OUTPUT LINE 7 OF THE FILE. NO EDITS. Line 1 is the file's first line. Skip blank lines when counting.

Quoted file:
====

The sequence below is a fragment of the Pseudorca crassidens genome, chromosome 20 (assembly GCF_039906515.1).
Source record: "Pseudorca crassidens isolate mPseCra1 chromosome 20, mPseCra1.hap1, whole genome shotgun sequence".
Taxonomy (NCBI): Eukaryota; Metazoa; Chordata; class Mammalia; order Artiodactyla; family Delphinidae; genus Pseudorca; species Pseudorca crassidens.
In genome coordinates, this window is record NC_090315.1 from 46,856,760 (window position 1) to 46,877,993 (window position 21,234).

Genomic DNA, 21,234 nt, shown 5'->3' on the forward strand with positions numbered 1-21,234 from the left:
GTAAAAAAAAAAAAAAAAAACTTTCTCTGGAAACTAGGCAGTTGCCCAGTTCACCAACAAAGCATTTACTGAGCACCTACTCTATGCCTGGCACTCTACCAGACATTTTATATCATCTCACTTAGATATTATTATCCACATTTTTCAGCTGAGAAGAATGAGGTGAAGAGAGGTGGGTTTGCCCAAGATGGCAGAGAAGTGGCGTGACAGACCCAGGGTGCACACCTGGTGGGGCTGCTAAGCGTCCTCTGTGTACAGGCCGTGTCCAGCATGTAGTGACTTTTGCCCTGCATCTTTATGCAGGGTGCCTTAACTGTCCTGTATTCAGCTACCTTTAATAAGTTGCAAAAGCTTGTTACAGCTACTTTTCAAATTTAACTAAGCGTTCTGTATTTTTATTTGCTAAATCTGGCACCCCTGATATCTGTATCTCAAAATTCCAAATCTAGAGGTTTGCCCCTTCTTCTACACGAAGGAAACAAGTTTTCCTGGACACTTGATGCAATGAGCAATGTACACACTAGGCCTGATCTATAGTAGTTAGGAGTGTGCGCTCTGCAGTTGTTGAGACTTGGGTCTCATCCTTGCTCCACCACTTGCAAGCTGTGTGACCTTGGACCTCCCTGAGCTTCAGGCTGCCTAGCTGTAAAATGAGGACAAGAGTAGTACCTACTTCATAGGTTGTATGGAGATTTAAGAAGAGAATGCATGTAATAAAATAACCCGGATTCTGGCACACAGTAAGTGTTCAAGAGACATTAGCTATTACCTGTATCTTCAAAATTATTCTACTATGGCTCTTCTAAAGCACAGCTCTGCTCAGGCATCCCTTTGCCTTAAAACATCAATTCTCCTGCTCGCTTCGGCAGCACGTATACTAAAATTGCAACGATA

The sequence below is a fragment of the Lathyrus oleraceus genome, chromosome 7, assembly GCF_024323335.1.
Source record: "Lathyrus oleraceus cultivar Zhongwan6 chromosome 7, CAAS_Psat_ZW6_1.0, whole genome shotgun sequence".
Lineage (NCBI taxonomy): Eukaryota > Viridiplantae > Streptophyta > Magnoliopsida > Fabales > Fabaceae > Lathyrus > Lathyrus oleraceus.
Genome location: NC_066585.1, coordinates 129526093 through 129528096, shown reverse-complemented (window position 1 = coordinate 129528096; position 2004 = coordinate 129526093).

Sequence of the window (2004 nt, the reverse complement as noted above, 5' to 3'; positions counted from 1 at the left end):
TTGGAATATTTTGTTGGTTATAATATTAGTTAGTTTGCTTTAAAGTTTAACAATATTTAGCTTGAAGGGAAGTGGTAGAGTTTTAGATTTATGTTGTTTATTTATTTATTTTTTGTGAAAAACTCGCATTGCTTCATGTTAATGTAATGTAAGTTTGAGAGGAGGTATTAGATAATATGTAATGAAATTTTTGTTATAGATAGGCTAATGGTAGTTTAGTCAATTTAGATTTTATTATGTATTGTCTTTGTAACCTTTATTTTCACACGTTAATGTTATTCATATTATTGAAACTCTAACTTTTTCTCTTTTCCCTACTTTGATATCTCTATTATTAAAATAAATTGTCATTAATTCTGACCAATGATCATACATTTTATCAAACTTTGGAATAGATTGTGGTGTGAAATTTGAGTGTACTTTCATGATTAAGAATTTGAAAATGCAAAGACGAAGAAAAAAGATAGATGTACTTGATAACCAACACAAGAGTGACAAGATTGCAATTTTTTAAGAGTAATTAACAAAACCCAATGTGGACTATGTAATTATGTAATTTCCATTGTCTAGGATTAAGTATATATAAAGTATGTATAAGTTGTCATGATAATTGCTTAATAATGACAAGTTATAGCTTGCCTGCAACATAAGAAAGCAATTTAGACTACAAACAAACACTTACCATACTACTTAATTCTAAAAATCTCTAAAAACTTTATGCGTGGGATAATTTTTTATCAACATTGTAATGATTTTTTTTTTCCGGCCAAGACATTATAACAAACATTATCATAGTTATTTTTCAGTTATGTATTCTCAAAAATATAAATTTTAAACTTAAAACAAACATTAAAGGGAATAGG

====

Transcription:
The sequence below is a fragment of the Lathyrus oleraceus genome, chromosome 7, assembly GCF_024323335.1.